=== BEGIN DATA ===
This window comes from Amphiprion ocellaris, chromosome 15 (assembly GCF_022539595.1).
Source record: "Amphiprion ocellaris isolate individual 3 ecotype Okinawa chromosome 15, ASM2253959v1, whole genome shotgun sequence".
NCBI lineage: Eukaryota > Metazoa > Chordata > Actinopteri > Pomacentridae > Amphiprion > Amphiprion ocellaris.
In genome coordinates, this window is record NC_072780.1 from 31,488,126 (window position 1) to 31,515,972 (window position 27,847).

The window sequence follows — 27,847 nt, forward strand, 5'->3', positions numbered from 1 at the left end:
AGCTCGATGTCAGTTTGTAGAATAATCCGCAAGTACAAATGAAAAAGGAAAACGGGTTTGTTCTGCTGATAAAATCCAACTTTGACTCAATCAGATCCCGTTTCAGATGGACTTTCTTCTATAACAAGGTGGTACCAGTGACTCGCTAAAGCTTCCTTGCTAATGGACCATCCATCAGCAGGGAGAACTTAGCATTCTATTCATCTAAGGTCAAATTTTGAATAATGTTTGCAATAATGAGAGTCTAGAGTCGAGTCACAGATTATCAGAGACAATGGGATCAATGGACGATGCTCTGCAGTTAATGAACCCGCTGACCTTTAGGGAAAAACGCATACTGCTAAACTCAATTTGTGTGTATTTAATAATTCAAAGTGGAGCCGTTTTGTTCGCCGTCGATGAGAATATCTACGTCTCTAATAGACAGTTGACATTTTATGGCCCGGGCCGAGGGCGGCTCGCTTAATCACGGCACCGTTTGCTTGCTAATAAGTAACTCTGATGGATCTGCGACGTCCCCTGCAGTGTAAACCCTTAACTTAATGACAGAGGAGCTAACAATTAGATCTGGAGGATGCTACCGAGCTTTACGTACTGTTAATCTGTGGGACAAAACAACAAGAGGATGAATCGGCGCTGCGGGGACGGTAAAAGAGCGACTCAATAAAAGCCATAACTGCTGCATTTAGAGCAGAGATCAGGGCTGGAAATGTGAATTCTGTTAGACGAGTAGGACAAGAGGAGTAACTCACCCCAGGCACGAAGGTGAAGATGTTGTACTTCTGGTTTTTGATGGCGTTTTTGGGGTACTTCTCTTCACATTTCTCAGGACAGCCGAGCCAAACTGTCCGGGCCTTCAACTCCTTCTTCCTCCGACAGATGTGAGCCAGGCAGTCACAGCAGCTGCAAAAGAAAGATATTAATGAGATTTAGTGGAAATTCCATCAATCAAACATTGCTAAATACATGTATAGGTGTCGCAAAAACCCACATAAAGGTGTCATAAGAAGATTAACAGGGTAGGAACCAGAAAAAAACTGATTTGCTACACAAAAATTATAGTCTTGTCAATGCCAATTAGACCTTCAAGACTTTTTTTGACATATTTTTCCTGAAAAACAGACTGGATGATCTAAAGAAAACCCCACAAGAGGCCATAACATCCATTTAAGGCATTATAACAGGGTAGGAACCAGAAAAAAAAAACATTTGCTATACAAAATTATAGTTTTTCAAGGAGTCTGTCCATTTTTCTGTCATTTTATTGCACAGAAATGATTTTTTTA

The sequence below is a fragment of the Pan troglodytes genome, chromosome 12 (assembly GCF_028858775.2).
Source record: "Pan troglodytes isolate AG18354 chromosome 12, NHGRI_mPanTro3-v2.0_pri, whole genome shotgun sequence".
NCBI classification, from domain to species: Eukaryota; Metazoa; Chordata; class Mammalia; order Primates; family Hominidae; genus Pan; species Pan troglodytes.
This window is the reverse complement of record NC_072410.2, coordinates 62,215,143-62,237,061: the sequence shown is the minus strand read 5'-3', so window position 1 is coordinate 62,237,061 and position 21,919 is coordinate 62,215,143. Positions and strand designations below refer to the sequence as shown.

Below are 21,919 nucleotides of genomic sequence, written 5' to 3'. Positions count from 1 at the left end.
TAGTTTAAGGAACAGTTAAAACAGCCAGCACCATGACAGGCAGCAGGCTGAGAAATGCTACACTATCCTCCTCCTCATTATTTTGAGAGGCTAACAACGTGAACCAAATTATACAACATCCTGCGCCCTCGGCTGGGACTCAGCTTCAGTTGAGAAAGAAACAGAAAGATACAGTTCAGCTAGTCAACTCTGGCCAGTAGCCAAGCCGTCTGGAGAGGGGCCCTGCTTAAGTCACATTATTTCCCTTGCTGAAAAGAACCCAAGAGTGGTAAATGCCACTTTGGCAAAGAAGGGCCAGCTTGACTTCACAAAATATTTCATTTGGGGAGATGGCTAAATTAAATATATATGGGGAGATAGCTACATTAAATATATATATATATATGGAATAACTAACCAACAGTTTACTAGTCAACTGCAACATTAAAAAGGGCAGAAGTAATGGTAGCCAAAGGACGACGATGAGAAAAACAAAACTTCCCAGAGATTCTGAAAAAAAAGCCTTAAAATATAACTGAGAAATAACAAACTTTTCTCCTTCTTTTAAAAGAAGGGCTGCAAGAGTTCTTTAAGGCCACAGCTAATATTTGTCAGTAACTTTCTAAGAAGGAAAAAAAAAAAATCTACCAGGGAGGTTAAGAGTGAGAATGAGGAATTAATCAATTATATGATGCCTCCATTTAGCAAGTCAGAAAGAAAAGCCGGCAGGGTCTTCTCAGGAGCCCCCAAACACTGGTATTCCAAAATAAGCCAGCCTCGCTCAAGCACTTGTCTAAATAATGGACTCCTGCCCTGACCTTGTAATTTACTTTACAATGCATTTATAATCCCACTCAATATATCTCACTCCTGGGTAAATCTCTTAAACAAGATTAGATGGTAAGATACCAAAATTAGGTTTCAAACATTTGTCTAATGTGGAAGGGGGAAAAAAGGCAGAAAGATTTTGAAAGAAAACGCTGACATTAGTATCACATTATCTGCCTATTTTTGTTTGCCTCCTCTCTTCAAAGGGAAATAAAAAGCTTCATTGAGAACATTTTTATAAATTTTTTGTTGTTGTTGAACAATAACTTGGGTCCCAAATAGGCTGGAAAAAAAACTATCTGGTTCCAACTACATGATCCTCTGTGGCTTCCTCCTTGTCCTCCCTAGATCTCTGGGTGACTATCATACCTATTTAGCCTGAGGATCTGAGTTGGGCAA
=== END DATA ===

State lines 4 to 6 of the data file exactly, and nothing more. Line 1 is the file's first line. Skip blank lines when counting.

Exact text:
In genome coordinates, this window is record NC_072780.1 from 31,488,126 (window position 1) to 31,515,972 (window position 27,847).

The window sequence follows — 27,847 nt, forward strand, 5'->3', positions numbered from 1 at the left end:
AGCTCGATGTCAGTTTGTAGAATAATCCGCAAGTACAAATGAAAAAGGAAAACGGGTTTGTTCTGCTGATAAAATCCAACTTTGACTCAATCAGATCCCGTTTCAGATGGACTTTCTTCTATAACAAGGTGGTACCAGTGACTCGCTAAAGCTTCCTTGCTAATGGACCATCCATCAGCAGGGAGAACTTAGCATTCTATTCATCTAAGGTCAAATTTTGAATAATGTTTGCAATAATGAGAGTCTAGAGTCGAGTCACAGATTATCAGAGACAATGGGATCAATGGACGATGCTCTGCAGTTAATGAACCCGCTGACCTTTAGGGAAAAACGCATACTGCTAAACTCAATTTGTGTGTATTTAATAATTCAAAGTGGAGCCGTTTTGTTCGCCGTCGATGAGAATATCTACGTCTCTAATAGACAGTTGACATTTTATGGCCCGGGCCGAGGGCGGCTCGCTTAATCACGGCACCGTTTGCTTGCTAATAAGTAACTCTGATGGATCTGCGACGTCCCCTGCAGTGTAAACCCTTAACTTAATGACAGAGGAGCTAACAATTAGATCTGGAGGATGCTACCGAGCTTTACGTACTGTTAATCTGTGGGACAAAACAACAAGAGGATGAATCGGCGCTGCGGGGACGGTAAAAGAGCGACTCAATAAAAGCCATAACTGCTGCATTTAGAGCAGAGATCAGGGCTGGAAATGTGAATTCTGTTAGACGAGTAGGACAAGAGGAGTAACTCACCCCAGGCACGAAGGTGAAGATGTTGTACTTCTGGTTTTTGATGGCGTTTTTGGGGTACTTCTCTTCACATTTCTCAGGACAGCCGAGCCAAACTGTCCGGGCCTTCAACTCCTTCTTCCTCCGACAGATGTGAGCCAGGCAGTCACAGCAGCTGCAAAAGAAAGATATTAATGAGATTTAGTGGAAATTCCATCAATCAAACATTGCTAAATACATGTATAGGTGTCGCAAAAACCCACATAAAGGTGTCATAAGAAGATTAACAGGGTAGGAACCAGAAAAAAACTGATTTGCTACACAAAAATTATAGTCTTGTCAATGCCAATTAGACCTTCAAGACTTTTTTTGACATATTTTTCCTGAAAAACAGACTGGATGATCTAAAGAAAACCCCACAAGAGGCCATAACATCCATTTAAGGCATTATAACAGGGTAGGAACCAGAAAAAAAAAACATTTGCTATACAAAATTATAGTTTTTCAAGGAGTCTGTCCATTTTTCTGTCATTTTATTGCACAGAAATGATTTTTTTA